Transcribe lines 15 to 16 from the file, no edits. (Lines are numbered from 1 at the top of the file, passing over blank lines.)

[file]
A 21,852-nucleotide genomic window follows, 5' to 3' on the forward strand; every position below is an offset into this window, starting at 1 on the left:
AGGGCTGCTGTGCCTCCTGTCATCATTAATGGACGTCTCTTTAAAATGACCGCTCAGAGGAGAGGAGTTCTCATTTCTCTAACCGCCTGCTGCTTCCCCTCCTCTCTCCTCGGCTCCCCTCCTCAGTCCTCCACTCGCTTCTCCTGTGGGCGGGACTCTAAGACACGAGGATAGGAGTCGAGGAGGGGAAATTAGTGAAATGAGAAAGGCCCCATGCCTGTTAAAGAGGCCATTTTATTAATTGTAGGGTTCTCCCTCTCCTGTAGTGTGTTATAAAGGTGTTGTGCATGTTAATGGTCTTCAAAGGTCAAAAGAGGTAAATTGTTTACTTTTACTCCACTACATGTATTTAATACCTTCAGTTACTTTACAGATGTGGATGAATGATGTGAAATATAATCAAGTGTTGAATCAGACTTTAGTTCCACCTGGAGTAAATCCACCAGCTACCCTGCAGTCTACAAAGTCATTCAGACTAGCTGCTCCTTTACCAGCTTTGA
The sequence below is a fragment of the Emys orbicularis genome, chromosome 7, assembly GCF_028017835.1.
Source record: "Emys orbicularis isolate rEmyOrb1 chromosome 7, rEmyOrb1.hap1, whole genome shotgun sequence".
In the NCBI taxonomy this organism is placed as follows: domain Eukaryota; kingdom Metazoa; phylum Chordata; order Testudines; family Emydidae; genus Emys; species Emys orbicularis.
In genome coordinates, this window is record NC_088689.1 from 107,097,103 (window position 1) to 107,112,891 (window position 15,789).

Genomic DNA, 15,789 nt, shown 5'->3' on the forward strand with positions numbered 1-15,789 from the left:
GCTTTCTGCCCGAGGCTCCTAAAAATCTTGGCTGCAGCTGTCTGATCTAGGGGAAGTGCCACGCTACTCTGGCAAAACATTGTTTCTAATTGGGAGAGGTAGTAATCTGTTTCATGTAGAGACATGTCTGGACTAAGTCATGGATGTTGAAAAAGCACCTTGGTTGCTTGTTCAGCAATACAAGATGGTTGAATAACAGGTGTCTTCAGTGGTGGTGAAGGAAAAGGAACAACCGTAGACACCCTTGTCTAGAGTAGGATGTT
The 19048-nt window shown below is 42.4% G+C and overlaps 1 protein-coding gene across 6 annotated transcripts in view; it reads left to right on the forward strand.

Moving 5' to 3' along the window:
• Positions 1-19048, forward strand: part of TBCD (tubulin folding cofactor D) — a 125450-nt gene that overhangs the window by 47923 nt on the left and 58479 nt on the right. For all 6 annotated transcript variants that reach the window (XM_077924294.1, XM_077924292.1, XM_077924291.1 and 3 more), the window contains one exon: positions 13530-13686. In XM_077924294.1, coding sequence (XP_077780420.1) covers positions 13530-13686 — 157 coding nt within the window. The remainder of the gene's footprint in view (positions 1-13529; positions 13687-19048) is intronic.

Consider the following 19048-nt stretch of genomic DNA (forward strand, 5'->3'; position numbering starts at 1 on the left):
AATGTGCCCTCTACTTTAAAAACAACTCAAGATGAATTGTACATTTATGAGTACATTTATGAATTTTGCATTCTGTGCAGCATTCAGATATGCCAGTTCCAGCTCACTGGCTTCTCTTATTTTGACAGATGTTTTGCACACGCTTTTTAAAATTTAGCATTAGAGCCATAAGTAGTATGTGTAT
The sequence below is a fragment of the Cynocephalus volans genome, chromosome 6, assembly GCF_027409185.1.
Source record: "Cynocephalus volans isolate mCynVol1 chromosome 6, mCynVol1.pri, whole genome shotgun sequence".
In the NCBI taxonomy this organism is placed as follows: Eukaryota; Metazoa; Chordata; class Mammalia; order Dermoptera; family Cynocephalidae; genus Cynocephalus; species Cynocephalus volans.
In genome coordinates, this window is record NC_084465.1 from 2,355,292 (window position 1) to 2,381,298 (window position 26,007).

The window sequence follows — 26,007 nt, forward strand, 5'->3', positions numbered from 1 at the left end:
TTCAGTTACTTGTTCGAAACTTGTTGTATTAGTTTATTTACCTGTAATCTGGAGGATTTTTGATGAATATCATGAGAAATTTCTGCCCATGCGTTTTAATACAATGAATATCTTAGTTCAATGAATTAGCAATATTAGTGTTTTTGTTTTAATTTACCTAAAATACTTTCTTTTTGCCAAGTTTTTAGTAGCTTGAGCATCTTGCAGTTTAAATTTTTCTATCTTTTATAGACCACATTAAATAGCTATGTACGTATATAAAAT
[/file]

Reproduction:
Source record: "Cynocephalus volans isolate mCynVol1 chromosome 6, mCynVol1.pri, whole genome shotgun sequence".
In the NCBI taxonomy this organism is placed as follows: Eukaryota; Metazoa; Chordata; class Mammalia; order Dermoptera; family Cynocephalidae; genus Cynocephalus; species Cynocephalus volans.